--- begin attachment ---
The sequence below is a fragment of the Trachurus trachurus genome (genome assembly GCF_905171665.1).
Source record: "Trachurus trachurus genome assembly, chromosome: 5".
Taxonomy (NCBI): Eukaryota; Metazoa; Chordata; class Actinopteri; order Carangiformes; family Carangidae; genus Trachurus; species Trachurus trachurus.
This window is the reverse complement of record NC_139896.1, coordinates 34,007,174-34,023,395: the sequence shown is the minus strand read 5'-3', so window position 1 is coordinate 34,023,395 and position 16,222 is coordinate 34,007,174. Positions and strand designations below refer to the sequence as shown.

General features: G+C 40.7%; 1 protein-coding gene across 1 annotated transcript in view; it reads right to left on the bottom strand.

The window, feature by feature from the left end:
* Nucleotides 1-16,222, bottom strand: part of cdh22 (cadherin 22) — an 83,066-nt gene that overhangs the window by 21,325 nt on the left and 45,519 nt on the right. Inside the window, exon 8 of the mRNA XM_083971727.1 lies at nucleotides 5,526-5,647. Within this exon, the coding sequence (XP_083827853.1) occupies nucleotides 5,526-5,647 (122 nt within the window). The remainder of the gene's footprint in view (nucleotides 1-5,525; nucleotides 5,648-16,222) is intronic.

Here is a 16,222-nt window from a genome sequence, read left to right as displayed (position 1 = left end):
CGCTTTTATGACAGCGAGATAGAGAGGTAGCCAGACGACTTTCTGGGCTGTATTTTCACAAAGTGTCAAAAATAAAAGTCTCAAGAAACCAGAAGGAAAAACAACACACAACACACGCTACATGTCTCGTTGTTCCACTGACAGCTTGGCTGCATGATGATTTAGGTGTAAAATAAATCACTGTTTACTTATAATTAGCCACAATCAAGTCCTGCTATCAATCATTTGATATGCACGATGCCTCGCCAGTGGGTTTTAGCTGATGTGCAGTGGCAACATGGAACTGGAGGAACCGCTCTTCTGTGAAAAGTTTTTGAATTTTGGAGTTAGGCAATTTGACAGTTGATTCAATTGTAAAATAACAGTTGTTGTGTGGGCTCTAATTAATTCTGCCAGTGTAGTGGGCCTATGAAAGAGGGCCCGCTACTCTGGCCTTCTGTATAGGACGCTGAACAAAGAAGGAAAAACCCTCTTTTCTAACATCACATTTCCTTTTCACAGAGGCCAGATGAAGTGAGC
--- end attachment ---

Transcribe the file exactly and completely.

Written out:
The sequence below is a fragment of the Trachurus trachurus genome (genome assembly GCF_905171665.1).
Source record: "Trachurus trachurus genome assembly, chromosome: 5".
Taxonomy (NCBI): Eukaryota; Metazoa; Chordata; class Actinopteri; order Carangiformes; family Carangidae; genus Trachurus; species Trachurus trachurus.
This window is the reverse complement of record NC_139896.1, coordinates 34,007,174-34,023,395: the sequence shown is the minus strand read 5'-3', so window position 1 is coordinate 34,023,395 and position 16,222 is coordinate 34,007,174. Positions and strand designations below refer to the sequence as shown.

General features: G+C 40.7%; 1 protein-coding gene across 1 annotated transcript in view; it reads right to left on the bottom strand.

The window, feature by feature from the left end:
* Nucleotides 1-16,222, bottom strand: part of cdh22 (cadherin 22) — an 83,066-nt gene that overhangs the window by 21,325 nt on the left and 45,519 nt on the right. Inside the window, exon 8 of the mRNA XM_083971727.1 lies at nucleotides 5,526-5,647. Within this exon, the coding sequence (XP_083827853.1) occupies nucleotides 5,526-5,647 (122 nt within the window). The remainder of the gene's footprint in view (nucleotides 1-5,525; nucleotides 5,648-16,222) is intronic.

Here is a 16,222-nt window from a genome sequence, read left to right as displayed (position 1 = left end):
CGCTTTTATGACAGCGAGATAGAGAGGTAGCCAGACGACTTTCTGGGCTGTATTTTCACAAAGTGTCAAAAATAAAAGTCTCAAGAAACCAGAAGGAAAAACAACACACAACACACGCTACATGTCTCGTTGTTCCACTGACAGCTTGGCTGCATGATGATTTAGGTGTAAAATAAATCACTGTTTACTTATAATTAGCCACAATCAAGTCCTGCTATCAATCATTTGATATGCACGATGCCTCGCCAGTGGGTTTTAGCTGATGTGCAGTGGCAACATGGAACTGGAGGAACCGCTCTTCTGTGAAAAGTTTTTGAATTTTGGAGTTAGGCAATTTGACAGTTGATTCAATTGTAAAATAACAGTTGTTGTGTGGGCTCTAATTAATTCTGCCAGTGTAGTGGGCCTATGAAAGAGGGCCCGCTACTCTGGCCTTCTGTATAGGACGCTGAACAAAGAAGGAAAAACCCTCTTTTCTAACATCACATTTCCTTTTCACAGAGGCCAGATGAAGTGAGC